How much focus do you give to health part in your day to day cooking?
With an increase in number of lifestyle diseases and a huge population affected by them it has become imperative that what we consume is monitored for its contents. At Hotel Sahara Star, we recognize the same and have incorporated the principles of healthy living in our cooking. For instance, we encourage patrons to have breads which are made of aata, jowar, bajra, nachni & kuttu. Guests will always find sprouted legumes, green vegetables and unpolished rice on our buffets. The dessert buffet has sugarfree desserts and desserts which are prepared with stevia (it is natural sweetener). Apart from this we have taken a lead and partnered with a institution in the introduction of “blue dot” to mark our menu items which could be consumed by diabetic patients.
Do you still use some traditional methods of cooking in your kitchen, what are they?
Cooking in itself is a traditional art. Innovative methods have found way in today's kitchen but the base still remain the good old traditions and methods which have been carried through the generations. Modern equipment makes work easy & quick but at the same time it modifies the process a bit. One has to live with the times & In today's fast world, it is difficult to stick to the age old processes.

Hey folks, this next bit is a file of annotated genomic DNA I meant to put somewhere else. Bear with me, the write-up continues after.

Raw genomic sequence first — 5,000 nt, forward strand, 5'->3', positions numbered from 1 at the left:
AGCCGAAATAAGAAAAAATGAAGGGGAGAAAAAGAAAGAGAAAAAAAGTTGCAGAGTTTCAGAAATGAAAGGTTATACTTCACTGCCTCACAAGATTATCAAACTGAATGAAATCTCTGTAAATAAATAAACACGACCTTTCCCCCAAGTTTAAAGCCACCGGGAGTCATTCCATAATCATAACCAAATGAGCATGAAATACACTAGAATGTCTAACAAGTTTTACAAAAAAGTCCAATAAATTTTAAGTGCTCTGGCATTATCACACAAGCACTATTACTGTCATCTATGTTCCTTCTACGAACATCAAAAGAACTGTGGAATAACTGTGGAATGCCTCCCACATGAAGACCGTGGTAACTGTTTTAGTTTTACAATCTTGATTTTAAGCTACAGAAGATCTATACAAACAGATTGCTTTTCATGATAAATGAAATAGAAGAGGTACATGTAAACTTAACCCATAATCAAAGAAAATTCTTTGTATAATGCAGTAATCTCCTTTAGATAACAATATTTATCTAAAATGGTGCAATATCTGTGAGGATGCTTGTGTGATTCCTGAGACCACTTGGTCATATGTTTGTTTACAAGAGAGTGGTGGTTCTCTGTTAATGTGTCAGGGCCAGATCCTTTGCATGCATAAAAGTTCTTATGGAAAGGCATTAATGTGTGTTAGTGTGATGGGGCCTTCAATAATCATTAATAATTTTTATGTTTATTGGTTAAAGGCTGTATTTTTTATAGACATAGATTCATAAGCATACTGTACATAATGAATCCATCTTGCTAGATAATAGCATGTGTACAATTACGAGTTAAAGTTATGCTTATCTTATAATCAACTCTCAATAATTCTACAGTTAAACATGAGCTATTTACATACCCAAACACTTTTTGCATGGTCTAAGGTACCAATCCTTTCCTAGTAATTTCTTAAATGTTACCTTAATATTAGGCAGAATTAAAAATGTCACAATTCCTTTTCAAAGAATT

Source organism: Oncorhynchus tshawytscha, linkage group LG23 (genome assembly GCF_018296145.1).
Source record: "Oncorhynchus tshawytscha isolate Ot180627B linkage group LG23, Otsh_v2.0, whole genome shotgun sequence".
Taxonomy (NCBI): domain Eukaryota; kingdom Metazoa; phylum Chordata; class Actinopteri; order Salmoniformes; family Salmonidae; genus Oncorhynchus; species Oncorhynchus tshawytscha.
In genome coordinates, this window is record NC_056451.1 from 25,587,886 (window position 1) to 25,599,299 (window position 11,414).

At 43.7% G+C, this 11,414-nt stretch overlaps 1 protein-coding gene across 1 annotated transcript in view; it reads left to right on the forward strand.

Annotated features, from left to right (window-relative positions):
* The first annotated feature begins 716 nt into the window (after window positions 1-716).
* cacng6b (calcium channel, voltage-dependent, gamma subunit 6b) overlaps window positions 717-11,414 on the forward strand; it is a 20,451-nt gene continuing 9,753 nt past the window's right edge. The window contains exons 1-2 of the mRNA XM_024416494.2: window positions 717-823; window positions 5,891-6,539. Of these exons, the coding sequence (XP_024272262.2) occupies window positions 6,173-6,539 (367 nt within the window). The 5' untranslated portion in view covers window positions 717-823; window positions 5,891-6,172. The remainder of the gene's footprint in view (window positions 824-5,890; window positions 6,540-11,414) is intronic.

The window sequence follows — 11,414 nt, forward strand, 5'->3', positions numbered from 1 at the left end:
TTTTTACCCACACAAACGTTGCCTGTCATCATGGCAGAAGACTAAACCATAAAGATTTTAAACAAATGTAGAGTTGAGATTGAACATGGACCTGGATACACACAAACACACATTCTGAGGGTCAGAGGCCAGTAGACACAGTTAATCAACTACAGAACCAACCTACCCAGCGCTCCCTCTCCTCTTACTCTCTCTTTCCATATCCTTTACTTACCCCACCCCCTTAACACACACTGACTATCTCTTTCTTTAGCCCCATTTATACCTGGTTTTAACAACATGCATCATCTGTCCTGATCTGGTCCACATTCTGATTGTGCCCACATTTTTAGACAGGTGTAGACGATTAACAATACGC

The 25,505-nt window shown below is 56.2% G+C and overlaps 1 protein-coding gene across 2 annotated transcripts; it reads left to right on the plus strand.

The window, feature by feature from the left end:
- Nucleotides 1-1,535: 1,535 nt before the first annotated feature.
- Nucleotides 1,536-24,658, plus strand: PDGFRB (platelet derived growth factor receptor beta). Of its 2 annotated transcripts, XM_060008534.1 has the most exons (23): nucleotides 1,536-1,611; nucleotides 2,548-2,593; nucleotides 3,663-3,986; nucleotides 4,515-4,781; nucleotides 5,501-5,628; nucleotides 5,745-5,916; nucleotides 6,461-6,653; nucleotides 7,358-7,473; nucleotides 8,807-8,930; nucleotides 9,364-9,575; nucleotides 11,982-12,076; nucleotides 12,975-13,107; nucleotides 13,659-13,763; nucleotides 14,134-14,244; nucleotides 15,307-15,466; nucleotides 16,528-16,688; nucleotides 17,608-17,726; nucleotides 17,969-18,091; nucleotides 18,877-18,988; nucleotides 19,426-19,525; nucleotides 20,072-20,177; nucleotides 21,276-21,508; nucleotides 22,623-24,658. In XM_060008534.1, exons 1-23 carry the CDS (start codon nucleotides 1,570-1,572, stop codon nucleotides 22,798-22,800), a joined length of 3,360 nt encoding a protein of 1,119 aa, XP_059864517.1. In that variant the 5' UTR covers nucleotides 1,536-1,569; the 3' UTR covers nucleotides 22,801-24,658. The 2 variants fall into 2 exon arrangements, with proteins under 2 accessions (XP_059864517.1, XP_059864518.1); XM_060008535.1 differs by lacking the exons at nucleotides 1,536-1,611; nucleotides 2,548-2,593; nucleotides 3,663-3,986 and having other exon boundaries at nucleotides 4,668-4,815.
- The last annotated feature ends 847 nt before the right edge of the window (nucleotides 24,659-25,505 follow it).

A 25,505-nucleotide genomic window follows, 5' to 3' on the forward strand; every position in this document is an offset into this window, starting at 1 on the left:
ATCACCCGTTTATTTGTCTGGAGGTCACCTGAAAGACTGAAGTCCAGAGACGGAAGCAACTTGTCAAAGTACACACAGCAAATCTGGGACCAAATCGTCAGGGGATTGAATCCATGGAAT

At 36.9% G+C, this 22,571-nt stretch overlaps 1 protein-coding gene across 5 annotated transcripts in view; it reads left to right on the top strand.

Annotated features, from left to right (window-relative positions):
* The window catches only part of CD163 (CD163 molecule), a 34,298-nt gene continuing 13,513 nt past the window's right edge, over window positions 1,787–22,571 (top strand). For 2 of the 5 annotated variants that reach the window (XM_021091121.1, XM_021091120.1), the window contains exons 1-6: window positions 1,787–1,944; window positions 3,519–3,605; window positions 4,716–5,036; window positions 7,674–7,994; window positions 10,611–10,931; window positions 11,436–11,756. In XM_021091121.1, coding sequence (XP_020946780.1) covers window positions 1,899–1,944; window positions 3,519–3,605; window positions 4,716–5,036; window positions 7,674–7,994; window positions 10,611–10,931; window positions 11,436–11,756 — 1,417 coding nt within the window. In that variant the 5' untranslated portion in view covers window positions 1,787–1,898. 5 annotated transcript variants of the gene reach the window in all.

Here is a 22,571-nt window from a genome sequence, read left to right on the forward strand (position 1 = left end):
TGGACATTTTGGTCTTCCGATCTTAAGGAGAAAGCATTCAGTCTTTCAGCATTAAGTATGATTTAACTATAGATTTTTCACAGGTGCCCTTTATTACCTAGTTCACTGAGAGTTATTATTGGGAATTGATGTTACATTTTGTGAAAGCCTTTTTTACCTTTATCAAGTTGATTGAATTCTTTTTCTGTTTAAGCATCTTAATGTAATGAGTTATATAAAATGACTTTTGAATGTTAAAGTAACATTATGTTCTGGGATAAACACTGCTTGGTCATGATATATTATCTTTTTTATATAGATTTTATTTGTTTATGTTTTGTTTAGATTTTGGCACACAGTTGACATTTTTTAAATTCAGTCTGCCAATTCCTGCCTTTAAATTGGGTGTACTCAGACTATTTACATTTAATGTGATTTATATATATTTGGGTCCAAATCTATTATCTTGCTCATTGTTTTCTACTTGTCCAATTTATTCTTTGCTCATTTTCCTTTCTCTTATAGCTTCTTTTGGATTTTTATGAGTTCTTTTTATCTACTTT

Do you encourage regional cuisines?
We live in a very unique country which has endless things to offer. Our culture and tradition is so deep rooted that every day you discover something new from the age old treasure. Our food is a mix of that culture, tradition and geography which needs to be encouraged & preserved for the future generations and this is possible only when we practice them every day.
Apart from this our guests relate very well with regional food. They feel connected and special when the food from their region is presented.